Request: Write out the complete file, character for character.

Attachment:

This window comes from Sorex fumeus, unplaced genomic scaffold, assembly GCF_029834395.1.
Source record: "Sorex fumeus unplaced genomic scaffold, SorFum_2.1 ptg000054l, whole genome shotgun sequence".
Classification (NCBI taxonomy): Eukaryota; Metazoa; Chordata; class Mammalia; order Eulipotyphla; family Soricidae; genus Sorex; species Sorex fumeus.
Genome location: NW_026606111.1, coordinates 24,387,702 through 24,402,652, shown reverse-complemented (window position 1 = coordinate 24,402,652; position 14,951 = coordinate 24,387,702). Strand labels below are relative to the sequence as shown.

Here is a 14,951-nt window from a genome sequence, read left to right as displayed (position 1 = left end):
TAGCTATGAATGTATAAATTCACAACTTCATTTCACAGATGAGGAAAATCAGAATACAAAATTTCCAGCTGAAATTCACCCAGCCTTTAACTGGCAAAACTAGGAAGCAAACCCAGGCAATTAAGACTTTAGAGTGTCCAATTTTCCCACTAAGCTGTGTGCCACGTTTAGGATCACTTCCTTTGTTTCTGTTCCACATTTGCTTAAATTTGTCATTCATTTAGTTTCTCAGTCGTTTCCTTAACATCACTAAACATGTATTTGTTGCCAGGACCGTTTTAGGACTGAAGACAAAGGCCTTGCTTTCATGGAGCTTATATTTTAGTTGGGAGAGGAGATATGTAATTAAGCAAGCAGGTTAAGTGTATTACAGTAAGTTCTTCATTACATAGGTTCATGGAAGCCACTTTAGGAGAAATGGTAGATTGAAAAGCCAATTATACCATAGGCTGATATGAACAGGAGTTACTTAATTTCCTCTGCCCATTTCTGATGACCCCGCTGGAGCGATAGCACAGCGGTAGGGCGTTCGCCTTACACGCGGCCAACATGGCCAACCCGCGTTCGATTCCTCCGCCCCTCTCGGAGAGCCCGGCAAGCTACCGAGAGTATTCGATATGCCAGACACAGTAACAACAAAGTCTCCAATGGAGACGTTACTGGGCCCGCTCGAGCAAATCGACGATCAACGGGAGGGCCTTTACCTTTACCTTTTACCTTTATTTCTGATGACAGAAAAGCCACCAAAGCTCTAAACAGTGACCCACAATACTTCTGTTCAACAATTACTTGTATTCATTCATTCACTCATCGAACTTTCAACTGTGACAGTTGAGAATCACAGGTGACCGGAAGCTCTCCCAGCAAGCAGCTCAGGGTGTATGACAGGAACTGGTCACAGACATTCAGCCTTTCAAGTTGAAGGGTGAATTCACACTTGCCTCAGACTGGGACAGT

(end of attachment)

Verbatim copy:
This window comes from Sorex fumeus, unplaced genomic scaffold, assembly GCF_029834395.1.
Source record: "Sorex fumeus unplaced genomic scaffold, SorFum_2.1 ptg000054l, whole genome shotgun sequence".
Classification (NCBI taxonomy): Eukaryota; Metazoa; Chordata; class Mammalia; order Eulipotyphla; family Soricidae; genus Sorex; species Sorex fumeus.
Genome location: NW_026606111.1, coordinates 24,387,702 through 24,402,652, shown reverse-complemented (window position 1 = coordinate 24,402,652; position 14,951 = coordinate 24,387,702). Strand labels below are relative to the sequence as shown.

Here is a 14,951-nt window from a genome sequence, read left to right as displayed (position 1 = left end):
TAGCTATGAATGTATAAATTCACAACTTCATTTCACAGATGAGGAAAATCAGAATACAAAATTTCCAGCTGAAATTCACCCAGCCTTTAACTGGCAAAACTAGGAAGCAAACCCAGGCAATTAAGACTTTAGAGTGTCCAATTTTCCCACTAAGCTGTGTGCCACGTTTAGGATCACTTCCTTTGTTTCTGTTCCACATTTGCTTAAATTTGTCATTCATTTAGTTTCTCAGTCGTTTCCTTAACATCACTAAACATGTATTTGTTGCCAGGACCGTTTTAGGACTGAAGACAAAGGCCTTGCTTTCATGGAGCTTATATTTTAGTTGGGAGAGGAGATATGTAATTAAGCAAGCAGGTTAAGTGTATTACAGTAAGTTCTTCATTACATAGGTTCATGGAAGCCACTTTAGGAGAAATGGTAGATTGAAAAGCCAATTATACCATAGGCTGATATGAACAGGAGTTACTTAATTTCCTCTGCCCATTTCTGATGACCCCGCTGGAGCGATAGCACAGCGGTAGGGCGTTCGCCTTACACGCGGCCAACATGGCCAACCCGCGTTCGATTCCTCCGCCCCTCTCGGAGAGCCCGGCAAGCTACCGAGAGTATTCGATATGCCAGACACAGTAACAACAAAGTCTCCAATGGAGACGTTACTGGGCCCGCTCGAGCAAATCGACGATCAACGGGAGGGCCTTTACCTTTACCTTTTACCTTTATTTCTGATGACAGAAAAGCCACCAAAGCTCTAAACAGTGACCCACAATACTTCTGTTCAACAATTACTTGTATTCATTCATTCACTCATCGAACTTTCAACTGTGACAGTTGAGAATCACAGGTGACCGGAAGCTCTCCCAGCAAGCAGCTCAGGGTGTATGACAGGAACTGGTCACAGACATTCAGCCTTTCAAGTTGAAGGGTGAATTCACACTTGCCTCAGACTGGGACAGT